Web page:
But what would it be to wish that one were another person? Well, I suspect that we should think about counterfactuals, not (as almost everyone does) by considering possible worlds in which the antecedent were true, but by drawing inferences about what would happen if it were true, holding relevant parts of the background constant. So when I say (perfectly coherently!), “If I were you, I would not try to lift that,” what I mean might be that, inferring from “I am you” to “I have certain physical characteristics [yours]” and holding constant “I have certain views [the ones I actually hold] about what would happen if someone with such physical characteristics were to try to lift that,” we can draw the conclusion that I would not lift that. So probably what I would mean if I said “I wish I were Emily Short” is that I wish that I had certain of her characteristics – notably having written, through her own efforts, a lot of great IF – but holding constant many of the background characteristics – namely the ones that make me me. Which seems coherent, and not entirely incompatible with self-love, or making jokes at 5 am.
When I saw those first posts, I was trying to think of a Kripke joke, but Kripke just seems so unamusing to me that I failed. (If you can explain to me what the appeal of Kripke is, I would be much obliged. When I read that stuff my mind just goes: “Wait, did you just say ‘essential’? What do you mean, ‘essential’? Wasn’t the whole point of the Scientific Revolution that there are no essences? If not, it certainly is the point of half of the philosophy done in the 20th century.”)
Right, but I would claim that the phrase “If I were you” only has meaning in a context that picks out some relevant properties of me that you are considering yourself to have. So if I ask you for advice about how to deal with a nasty landlord, then your phrase “if I were you” means “if I had such a landlord”. But without context, the phrase seems to indicate not the switching of a few properties, but the switching of identity itself – which is surely incoherent.
Or, to put it another way, identity is, by definition, unique to each individual, which is surely what the Mariner (as that ancient philosopher is known) meant when he proclaimed “I am what I am, and that’s all what I am!”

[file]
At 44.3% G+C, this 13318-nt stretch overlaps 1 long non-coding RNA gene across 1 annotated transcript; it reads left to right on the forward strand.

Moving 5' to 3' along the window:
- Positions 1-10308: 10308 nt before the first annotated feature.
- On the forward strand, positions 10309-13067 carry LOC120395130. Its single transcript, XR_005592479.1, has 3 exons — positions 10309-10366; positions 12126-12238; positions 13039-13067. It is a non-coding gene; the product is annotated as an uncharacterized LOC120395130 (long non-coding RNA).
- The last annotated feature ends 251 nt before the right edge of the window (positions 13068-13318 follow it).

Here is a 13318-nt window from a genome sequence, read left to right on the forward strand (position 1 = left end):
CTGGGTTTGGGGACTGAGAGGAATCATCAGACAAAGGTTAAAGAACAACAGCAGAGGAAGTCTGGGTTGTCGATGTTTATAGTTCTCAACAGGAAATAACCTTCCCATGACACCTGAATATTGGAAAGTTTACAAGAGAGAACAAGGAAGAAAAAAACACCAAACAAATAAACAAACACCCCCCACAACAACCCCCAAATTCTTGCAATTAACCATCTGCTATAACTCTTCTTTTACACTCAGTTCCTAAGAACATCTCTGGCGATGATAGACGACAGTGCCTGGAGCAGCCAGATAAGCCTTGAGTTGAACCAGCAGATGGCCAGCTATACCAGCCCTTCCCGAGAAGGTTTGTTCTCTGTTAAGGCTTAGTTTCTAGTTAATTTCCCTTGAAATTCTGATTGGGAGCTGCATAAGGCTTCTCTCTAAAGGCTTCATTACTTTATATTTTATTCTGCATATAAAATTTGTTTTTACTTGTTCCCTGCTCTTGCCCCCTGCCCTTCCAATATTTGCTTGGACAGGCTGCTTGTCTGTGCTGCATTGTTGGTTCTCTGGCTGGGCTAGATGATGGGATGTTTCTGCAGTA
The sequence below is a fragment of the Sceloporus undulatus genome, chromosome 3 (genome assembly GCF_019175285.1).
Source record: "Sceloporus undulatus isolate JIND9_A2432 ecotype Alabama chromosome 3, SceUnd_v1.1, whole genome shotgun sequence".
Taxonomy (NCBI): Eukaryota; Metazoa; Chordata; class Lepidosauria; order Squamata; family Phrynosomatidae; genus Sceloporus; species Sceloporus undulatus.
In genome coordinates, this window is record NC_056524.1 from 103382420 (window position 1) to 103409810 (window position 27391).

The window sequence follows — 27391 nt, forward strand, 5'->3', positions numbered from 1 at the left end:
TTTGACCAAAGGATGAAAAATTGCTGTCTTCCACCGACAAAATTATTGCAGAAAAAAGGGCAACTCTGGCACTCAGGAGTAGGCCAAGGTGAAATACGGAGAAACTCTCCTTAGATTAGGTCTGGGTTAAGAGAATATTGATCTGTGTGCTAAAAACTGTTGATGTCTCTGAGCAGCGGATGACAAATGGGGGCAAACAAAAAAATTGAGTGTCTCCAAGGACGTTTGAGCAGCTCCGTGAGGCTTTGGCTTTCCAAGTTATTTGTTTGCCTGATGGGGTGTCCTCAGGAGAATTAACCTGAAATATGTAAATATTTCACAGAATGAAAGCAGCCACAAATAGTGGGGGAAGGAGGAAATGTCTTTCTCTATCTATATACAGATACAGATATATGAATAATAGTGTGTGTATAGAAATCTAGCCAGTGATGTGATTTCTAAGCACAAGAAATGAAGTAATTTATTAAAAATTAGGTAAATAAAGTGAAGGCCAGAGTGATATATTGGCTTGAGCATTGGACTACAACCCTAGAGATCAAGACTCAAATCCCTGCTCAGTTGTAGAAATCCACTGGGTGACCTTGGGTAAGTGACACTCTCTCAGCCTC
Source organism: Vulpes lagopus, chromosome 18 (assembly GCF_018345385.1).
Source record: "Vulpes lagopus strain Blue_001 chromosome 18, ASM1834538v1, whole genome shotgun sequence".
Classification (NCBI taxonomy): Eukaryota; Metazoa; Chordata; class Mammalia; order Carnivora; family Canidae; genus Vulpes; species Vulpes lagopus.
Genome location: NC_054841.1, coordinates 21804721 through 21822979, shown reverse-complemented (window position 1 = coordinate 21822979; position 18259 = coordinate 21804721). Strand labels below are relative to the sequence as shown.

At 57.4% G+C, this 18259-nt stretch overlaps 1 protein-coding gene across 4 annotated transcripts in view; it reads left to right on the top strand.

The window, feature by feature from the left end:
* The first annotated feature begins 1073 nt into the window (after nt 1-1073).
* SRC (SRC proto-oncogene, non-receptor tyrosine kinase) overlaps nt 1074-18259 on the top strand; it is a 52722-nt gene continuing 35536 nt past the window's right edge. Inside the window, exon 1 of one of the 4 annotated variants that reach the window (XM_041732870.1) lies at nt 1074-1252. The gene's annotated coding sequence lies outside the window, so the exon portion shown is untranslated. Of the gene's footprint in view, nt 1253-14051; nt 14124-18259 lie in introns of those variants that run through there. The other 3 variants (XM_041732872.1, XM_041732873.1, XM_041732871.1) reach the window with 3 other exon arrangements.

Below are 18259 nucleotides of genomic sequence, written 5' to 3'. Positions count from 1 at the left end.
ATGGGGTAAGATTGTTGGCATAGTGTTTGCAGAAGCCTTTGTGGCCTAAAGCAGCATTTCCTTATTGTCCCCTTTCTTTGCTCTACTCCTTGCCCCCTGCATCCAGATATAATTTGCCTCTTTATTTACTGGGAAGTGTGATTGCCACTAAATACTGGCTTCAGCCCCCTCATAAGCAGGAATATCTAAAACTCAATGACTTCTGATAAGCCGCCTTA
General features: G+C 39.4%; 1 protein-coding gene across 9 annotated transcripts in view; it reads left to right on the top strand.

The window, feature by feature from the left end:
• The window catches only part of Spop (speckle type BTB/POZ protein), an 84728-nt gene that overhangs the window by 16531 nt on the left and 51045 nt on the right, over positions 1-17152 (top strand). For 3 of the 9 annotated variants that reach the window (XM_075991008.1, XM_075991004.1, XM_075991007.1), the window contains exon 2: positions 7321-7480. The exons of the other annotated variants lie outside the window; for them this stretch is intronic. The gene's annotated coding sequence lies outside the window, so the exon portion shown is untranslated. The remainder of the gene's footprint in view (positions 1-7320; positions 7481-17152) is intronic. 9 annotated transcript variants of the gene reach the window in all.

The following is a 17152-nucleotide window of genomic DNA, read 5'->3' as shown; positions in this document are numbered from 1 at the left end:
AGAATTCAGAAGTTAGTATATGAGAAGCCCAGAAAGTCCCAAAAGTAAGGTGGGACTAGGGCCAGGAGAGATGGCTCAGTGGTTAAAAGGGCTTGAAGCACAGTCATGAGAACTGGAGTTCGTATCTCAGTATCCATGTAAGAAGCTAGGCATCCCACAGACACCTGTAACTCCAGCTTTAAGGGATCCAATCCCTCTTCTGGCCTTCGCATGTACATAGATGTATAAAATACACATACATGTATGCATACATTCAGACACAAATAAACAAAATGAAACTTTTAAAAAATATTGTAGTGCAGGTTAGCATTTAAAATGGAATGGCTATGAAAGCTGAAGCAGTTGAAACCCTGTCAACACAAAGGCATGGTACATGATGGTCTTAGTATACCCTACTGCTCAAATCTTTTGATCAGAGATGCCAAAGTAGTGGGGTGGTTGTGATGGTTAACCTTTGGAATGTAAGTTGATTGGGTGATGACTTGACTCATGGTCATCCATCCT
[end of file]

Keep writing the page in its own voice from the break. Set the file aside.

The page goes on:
Isn’t that the appeal? Kripke presents an argument that undermines the assumptions of half the philosophy done in the 20th century, and his arguments are hard to refute. In particular, the arguments against descriptivism seem to me very telling. And isn’t the very short Leibniz’s Law argument for necessity of identity clever? (The arguments about essentiality of origins are much less appealing to me, but I have a colleague who’s really run with them, and I don’t have the greatest counterarguments.)
There’s aaaaaaaalways a context. For instance, in this context it seems clear that Emerald was picking out Emshort’s IF-related properties.
There may always be a context – but that’s at most a necessary truth. And this thread hasn’t really shied even from conterfactuals with necessarily false antecedents.
If I were both Emily Short and Emily Boegheim, I would be able to play my own games without even knowing what would happen in them! (Since, after all, Emily can play Emily’s games whithout knowing that and vice versa.)
One man’s modus ponens is another man’s modus tollens, of course: anything that leads to essentialism is therefore wrong. [emote]:)[/emote] But I’ll review Kripke when I have the time – not having essences is important to me, philosophically speaking.